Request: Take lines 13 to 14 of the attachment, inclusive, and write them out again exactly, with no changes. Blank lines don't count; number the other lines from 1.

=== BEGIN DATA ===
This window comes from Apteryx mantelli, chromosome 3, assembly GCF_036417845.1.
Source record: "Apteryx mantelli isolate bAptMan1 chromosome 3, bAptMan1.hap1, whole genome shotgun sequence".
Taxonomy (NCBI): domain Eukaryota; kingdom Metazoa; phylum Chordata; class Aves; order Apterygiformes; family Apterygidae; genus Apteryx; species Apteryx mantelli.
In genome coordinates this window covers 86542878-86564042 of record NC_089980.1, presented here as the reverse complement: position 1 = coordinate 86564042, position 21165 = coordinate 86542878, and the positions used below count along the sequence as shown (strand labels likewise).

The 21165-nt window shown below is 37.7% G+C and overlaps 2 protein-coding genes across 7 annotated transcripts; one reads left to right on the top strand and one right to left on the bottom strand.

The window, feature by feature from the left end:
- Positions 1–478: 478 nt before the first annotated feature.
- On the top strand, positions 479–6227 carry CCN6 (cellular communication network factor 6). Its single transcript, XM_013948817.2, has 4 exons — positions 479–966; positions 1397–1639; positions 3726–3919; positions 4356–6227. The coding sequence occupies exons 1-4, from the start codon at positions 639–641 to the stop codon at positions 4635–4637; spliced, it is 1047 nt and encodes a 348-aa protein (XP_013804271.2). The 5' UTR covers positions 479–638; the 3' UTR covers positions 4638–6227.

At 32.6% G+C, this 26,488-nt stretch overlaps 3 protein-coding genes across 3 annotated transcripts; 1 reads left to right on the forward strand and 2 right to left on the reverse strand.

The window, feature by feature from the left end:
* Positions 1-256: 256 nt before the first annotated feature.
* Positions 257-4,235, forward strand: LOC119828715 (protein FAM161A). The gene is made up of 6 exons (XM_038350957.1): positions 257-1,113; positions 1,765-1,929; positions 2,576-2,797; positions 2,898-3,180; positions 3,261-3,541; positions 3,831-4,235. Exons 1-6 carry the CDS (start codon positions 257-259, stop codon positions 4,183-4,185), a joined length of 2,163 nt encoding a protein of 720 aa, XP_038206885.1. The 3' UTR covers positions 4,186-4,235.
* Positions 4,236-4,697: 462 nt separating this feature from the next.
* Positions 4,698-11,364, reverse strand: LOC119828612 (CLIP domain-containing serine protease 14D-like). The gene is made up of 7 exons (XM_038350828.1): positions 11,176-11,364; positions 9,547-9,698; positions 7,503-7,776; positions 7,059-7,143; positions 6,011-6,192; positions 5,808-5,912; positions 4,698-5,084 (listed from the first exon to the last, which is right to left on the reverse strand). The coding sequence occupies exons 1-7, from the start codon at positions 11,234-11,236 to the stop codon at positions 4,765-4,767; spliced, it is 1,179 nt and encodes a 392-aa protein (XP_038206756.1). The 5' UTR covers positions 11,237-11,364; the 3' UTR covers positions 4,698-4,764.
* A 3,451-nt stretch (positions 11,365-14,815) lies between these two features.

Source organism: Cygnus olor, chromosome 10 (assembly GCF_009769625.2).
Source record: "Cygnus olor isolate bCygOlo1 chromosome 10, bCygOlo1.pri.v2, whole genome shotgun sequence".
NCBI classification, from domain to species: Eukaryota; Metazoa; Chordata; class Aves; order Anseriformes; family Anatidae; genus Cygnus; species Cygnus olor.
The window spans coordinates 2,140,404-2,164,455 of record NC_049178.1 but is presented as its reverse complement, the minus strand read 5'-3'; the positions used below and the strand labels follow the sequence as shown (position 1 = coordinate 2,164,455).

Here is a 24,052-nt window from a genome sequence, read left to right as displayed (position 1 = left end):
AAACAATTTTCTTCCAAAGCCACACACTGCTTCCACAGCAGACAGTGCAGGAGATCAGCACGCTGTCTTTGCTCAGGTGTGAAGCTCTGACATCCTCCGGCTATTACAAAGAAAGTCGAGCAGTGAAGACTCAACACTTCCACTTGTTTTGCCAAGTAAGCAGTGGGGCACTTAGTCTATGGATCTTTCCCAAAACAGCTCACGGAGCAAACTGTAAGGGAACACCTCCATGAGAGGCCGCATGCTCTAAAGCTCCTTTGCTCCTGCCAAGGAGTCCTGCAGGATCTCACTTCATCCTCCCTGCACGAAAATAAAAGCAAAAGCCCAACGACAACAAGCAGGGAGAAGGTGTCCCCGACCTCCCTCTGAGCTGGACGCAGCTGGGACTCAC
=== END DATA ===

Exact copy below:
* Positions 4,236-4,697: 462 nt separating this feature from the next.
* Positions 4,698-11,364, reverse strand: LOC119828612 (CLIP domain-containing serine protease 14D-like). The gene is made up of 7 exons (XM_038350828.1): positions 11,176-11,364; positions 9,547-9,698; positions 7,503-7,776; positions 7,059-7,143; positions 6,011-6,192; positions 5,808-5,912; positions 4,698-5,084 (listed from the first exon to the last, which is right to left on the reverse strand). The coding sequence occupies exons 1-7, from the start codon at positions 11,234-11,236 to the stop codon at positions 4,765-4,767; spliced, it is 1,179 nt and encodes a 392-aa protein (XP_038206756.1). The 5' UTR covers positions 11,237-11,364; the 3' UTR covers positions 4,698-4,764.